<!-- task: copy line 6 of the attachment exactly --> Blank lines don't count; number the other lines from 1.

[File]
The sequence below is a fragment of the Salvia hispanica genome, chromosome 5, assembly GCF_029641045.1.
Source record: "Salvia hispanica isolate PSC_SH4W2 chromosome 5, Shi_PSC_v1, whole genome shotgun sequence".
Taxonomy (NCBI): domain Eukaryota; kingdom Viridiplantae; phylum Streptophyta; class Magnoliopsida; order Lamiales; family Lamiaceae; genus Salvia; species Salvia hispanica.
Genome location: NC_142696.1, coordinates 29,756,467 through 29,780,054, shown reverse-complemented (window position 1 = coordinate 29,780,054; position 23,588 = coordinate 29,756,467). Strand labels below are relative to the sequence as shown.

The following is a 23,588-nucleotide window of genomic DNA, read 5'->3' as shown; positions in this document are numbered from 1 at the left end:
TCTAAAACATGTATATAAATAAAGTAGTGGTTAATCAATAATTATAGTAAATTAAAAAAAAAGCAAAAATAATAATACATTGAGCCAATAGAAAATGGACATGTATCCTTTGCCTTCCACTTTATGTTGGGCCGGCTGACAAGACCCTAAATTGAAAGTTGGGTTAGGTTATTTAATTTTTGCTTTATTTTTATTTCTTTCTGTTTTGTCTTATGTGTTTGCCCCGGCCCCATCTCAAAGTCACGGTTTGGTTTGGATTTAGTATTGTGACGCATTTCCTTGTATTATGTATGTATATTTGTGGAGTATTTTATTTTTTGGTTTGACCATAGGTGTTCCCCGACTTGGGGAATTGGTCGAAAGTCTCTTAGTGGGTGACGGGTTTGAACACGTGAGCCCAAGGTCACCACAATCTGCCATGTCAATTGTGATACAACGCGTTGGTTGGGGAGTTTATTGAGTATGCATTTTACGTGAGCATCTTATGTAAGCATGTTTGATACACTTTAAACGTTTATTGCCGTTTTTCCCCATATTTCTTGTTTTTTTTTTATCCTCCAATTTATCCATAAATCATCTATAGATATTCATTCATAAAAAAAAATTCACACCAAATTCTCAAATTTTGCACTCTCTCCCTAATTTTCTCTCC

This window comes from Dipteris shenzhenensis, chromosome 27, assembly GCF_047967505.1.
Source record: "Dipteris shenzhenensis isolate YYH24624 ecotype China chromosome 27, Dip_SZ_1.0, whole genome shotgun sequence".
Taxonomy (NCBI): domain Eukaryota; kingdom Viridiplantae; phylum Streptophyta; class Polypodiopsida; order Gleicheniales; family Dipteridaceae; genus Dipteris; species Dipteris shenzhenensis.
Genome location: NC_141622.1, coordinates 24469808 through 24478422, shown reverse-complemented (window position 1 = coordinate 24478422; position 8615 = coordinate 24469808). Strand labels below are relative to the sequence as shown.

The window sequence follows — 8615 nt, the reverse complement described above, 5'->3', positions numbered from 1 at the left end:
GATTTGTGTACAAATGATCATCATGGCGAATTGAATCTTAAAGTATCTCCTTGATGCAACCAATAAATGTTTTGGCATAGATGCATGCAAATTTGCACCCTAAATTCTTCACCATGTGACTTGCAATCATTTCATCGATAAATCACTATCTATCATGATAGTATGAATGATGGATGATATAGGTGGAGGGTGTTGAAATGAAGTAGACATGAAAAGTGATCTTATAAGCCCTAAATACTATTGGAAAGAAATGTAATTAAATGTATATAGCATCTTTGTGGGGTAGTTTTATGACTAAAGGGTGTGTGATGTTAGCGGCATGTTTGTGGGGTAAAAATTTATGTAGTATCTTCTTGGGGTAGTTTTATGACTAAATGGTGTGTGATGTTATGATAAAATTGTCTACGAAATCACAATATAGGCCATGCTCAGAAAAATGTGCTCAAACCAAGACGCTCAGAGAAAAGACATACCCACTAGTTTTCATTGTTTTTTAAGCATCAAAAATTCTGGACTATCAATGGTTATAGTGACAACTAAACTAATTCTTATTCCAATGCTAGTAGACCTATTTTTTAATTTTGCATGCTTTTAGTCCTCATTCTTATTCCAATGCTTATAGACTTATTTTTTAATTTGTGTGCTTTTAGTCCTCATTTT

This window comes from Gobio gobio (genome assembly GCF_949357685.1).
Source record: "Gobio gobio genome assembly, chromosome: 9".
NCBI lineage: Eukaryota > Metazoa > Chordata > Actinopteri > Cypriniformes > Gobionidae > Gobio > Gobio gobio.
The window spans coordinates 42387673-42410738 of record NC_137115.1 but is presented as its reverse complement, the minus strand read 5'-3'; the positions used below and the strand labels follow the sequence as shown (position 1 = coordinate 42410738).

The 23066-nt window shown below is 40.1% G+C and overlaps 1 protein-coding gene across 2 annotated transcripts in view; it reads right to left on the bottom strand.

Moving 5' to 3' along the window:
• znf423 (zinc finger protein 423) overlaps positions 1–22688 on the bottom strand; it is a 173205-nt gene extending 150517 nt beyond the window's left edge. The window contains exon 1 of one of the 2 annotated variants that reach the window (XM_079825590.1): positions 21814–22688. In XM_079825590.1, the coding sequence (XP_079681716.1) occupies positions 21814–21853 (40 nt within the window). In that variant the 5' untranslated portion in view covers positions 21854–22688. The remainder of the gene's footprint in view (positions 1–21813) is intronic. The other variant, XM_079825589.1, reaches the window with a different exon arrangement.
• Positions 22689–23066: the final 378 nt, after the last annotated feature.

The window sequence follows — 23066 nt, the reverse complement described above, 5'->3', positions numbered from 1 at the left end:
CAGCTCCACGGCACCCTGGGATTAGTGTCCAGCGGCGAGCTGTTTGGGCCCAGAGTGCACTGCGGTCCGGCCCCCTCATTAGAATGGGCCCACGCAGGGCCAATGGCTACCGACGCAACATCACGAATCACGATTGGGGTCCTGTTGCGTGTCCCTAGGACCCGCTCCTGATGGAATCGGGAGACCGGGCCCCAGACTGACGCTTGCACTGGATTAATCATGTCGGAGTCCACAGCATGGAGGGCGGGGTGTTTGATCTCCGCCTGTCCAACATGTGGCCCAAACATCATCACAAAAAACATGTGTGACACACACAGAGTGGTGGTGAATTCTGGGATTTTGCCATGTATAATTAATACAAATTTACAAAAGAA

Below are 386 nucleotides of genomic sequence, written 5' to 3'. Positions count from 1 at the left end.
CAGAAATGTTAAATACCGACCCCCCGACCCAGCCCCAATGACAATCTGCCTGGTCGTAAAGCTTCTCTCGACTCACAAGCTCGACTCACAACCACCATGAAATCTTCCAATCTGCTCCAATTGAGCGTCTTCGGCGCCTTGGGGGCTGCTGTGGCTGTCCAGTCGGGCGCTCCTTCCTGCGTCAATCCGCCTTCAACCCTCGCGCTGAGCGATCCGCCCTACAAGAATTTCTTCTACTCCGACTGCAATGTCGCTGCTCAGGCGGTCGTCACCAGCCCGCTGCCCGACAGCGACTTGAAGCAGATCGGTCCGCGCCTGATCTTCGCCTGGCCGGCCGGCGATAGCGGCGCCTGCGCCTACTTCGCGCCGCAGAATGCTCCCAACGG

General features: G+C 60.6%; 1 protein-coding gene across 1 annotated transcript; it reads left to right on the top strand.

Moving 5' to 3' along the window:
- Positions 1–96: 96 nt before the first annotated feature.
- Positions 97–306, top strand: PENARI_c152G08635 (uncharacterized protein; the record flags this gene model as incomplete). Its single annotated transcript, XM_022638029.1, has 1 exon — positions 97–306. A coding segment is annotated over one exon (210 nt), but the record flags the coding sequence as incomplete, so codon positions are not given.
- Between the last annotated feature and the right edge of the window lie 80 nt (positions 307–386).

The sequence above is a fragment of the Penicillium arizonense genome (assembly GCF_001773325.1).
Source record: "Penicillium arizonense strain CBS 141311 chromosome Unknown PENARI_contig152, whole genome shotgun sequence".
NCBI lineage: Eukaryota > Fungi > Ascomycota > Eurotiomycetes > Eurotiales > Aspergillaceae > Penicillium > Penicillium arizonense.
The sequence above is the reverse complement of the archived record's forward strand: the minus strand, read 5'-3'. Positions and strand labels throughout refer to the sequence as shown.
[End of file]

TCTAAAACATGTATATAAATAAAGTAGTGGTTAATCAATAATTATAGTAAATTAAAAAAAAAGCAAAAATAATAATACATTGAGCCAATAGAAAATGGACATGTATCCTTTGCCTTCCACTTTATGTTGGGCCGGCTGACAAGACCCTAAATTGAAAGTTGGGTTAGGTTATTTAATTTTTGCTTTATTTTTATTTCTTTCTGTTTTGTCTTATGTGTTTGCCCCGGCCCCATCTCAAAGTCACGGTTTGGTTTGGATTTAGTATTGTGACGCATTTCCTTGTATTATGTATGTATATTTGTGGAGTATTTTATTTTTTGGTTTGACCATAGGTGTTCCCCGACTTGGGGAATTGGTCGAAAGTCTCTTAGTGGGTGACGGGTTTGAACACGTGAGCCCAAGGTCACCACAATCTGCCATGTCAATTGTGATACAACGCGTTGGTTGGGGAGTTTATTGAGTATGCATTTTACGTGAGCATCTTATGTAAGCATGTTTGATACACTTTAAACGTTTATTGCCGTTTTTCCCCATATTTCTTGTTTTTTTTTTATCCTCCAATTTATCCATAAATCATCTATAGATATTCATTCATAAAAAAAAATTCACACCAAATTCTCAAATTTTGCACTCTCTCCCTAATTTTCTCTCC